By Getahun Tafesse
A banana is a banana. A banana has, however, different colors, flavors, and texture in different stages of its life. On one extreme, the raw banana is green and firm whereas on the other extreme the ripe banana is yellow and soft. In between these two, the color undergoes gradual changes in different stages – a full green fruit first goes pale green, then green yellow, yellow with green tips, bright yellow, pale yellow and yellow with brown spots. Similarly, the banana softens as it ripens.
People in different societies or ethnicities are essentially the same. However, people in one categorical group (a community/ society or ethnicity) share similar cultural attributes and social values which could be different from another group’s social attributes and values. These attributes and values are not static but dynamic, evolving and changing overtime within a group and relative to other groups. At a given point in time, different social groups are likely to be found in different stages of maturity though all are likely to go through the same evolutionary change processes going from raw to ripe stages of development. Over time a given society or social group or ethnic group becomes more democratic, civil, respectful of individual rights and inclined to dialogue than use of force, i.e., as it matures it softens. A simple example – it was not that far long when we used to witness people fighting to get into a public transport of taxis or buses which gave way to current civilized long que respecting the right of an individual for first come first served service principle. Force gave way to principle. As a society matures it begins to respect individual rights including human rights and citizens increasingly abide by rule of law.
A banana conflict arises when the yellow banana feels different and superior to the green banana and vice versa. The green banana may feel it has the natural color and strength, looking at the yellow banana as unnatural and odd (as hellish in the extreme), without realizing that it is going to look and become the same as the yellow banana overtime. Similarly, the yellow banana may feel it has unique color, texture and test superior to that of a green banana, without realizing that it was just similar and same like the green banana just a while back.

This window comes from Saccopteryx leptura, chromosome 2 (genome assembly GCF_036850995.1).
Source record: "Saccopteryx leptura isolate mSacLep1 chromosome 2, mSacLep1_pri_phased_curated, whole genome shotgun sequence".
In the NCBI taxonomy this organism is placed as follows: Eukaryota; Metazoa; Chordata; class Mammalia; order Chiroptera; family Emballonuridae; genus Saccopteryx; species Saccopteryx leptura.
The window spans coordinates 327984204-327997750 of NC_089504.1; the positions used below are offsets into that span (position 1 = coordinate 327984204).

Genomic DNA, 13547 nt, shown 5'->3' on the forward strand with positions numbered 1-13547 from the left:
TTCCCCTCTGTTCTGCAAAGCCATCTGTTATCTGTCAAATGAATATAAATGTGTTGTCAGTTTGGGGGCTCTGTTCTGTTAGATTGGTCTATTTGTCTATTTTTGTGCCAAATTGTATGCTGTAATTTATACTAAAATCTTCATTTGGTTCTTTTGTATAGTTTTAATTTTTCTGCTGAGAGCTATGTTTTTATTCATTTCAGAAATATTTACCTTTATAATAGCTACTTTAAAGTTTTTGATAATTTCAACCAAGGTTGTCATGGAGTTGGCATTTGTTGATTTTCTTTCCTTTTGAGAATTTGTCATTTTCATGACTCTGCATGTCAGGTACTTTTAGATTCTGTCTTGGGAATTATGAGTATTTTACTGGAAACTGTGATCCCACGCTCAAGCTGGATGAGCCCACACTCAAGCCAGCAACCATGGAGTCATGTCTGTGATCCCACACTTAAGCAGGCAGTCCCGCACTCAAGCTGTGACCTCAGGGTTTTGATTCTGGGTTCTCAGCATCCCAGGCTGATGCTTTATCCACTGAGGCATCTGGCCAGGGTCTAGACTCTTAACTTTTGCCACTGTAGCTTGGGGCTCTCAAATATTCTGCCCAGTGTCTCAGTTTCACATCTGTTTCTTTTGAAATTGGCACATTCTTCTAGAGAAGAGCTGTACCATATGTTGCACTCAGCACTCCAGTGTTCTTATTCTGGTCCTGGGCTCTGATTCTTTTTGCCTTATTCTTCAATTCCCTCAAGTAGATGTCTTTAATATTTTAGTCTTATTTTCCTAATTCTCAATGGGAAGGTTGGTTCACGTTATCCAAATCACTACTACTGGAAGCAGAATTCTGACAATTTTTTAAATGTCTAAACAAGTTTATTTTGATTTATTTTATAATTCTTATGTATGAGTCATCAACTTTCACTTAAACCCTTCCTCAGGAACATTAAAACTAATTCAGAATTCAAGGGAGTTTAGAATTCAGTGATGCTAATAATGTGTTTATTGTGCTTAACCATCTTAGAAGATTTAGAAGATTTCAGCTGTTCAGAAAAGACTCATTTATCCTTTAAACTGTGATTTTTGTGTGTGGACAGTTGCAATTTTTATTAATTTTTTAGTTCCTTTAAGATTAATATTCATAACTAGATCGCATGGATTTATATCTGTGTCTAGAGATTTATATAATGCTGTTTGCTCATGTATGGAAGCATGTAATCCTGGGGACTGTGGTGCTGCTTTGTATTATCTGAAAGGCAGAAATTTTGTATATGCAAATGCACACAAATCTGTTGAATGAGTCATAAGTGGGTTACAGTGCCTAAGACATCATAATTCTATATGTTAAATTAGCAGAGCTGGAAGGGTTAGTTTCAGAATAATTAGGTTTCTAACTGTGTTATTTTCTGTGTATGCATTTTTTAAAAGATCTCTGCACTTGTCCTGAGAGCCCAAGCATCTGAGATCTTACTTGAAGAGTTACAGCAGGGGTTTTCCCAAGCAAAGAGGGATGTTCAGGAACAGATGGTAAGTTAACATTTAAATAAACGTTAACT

Social groups compare and compete among themselves with a tendency usually to grandiose self and undermine (in the extreme demonize) the other. In actual fact and essence people here or there in this group or in the other are by nature the same. There are no intrinsic differences in the sense that one group is bad, dumb or evil and the other group good, smart or saint. In my opinion, the differences in shared values between different social groups (reflected also in individual characteristics and behaviors of the respective groups) are mainly driven by environmental factors under which living is earned by the different groups. The most important environmental factor, in developing country context, is the relative conduciveness of the natural setting for societal livelihood – i.e., fertile land, easy availability of water (rainfall, lakes and rivers), good vegetation, etc. the abundance availability of which could induce a given society to live a relaxed, communal and shared life whereas lack of these or harsh living conditions could induce another society to lead a pressurized, tense, individualistic and competitive life. These factors govern societal and, therefore, individual members values and behaviors. Other factors such as degree of exposure to other cultures, religion, education, etc. also shape societal values and behaviors but the most determining factor, in our context, is likely to be the natural surrounding environment setting.